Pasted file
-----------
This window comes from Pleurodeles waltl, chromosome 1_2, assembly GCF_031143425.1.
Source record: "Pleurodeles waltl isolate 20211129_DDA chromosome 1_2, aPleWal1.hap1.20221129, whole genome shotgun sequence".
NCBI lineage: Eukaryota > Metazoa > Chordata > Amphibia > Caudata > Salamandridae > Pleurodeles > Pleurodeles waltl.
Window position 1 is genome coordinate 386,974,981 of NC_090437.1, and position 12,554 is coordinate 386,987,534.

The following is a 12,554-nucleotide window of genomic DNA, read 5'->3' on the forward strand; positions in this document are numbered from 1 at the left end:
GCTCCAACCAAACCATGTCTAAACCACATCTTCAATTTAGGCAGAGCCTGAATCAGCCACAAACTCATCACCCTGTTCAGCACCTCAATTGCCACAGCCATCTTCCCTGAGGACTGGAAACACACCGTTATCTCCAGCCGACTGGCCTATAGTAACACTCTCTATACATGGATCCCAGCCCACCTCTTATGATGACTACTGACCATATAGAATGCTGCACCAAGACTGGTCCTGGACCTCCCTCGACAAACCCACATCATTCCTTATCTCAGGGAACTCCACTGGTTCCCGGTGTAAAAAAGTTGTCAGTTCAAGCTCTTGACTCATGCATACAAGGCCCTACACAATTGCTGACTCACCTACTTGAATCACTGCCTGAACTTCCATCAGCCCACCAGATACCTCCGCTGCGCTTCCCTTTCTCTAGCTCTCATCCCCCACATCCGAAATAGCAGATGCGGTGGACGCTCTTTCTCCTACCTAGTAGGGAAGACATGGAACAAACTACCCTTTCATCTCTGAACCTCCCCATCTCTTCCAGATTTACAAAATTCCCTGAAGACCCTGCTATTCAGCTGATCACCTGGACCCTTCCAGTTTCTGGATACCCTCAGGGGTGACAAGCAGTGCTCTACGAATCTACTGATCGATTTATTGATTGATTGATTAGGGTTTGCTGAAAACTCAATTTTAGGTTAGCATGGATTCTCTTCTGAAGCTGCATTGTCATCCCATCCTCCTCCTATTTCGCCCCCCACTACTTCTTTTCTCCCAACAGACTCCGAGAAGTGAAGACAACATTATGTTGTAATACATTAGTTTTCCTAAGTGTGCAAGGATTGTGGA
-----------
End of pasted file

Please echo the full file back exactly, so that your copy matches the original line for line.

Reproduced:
This window comes from Pleurodeles waltl, chromosome 1_2, assembly GCF_031143425.1.
Source record: "Pleurodeles waltl isolate 20211129_DDA chromosome 1_2, aPleWal1.hap1.20221129, whole genome shotgun sequence".
NCBI lineage: Eukaryota > Metazoa > Chordata > Amphibia > Caudata > Salamandridae > Pleurodeles > Pleurodeles waltl.
Window position 1 is genome coordinate 386,974,981 of NC_090437.1, and position 12,554 is coordinate 386,987,534.

The following is a 12,554-nucleotide window of genomic DNA, read 5'->3' on the forward strand; positions in this document are numbered from 1 at the left end:
GCTCCAACCAAACCATGTCTAAACCACATCTTCAATTTAGGCAGAGCCTGAATCAGCCACAAACTCATCACCCTGTTCAGCACCTCAATTGCCACAGCCATCTTCCCTGAGGACTGGAAACACACCGTTATCTCCAGCCGACTGGCCTATAGTAACACTCTCTATACATGGATCCCAGCCCACCTCTTATGATGACTACTGACCATATAGAATGCTGCACCAAGACTGGTCCTGGACCTCCCTCGACAAACCCACATCATTCCTTATCTCAGGGAACTCCACTGGTTCCCGGTGTAAAAAAGTTGTCAGTTCAAGCTCTTGACTCATGCATACAAGGCCCTACACAATTGCTGACTCACCTACTTGAATCACTGCCTGAACTTCCATCAGCCCACCAGATACCTCCGCTGCGCTTCCCTTTCTCTAGCTCTCATCCCCCACATCCGAAATAGCAGATGCGGTGGACGCTCTTTCTCCTACCTAGTAGGGAAGACATGGAACAAACTACCCTTTCATCTCTGAACCTCCCCATCTCTTCCAGATTTACAAAATTCCCTGAAGACCCTGCTATTCAGCTGATCACCTGGACCCTTCCAGTTTCTGGATACCCTCAGGGGTGACAAGCAGTGCTCTACGAATCTACTGATCGATTTATTGATTGATTGATTAGGGTTTGCTGAAAACTCAATTTTAGGTTAGCATGGATTCTCTTCTGAAGCTGCATTGTCATCCCATCCTCCTCCTATTTCGCCCCCCACTACTTCTTTTCTCCCAACAGACTCCGAGAAGTGAAGACAACATTATGTTGTAATACATTAGTTTTCCTAAGTGTGCAAGGATTGTGGA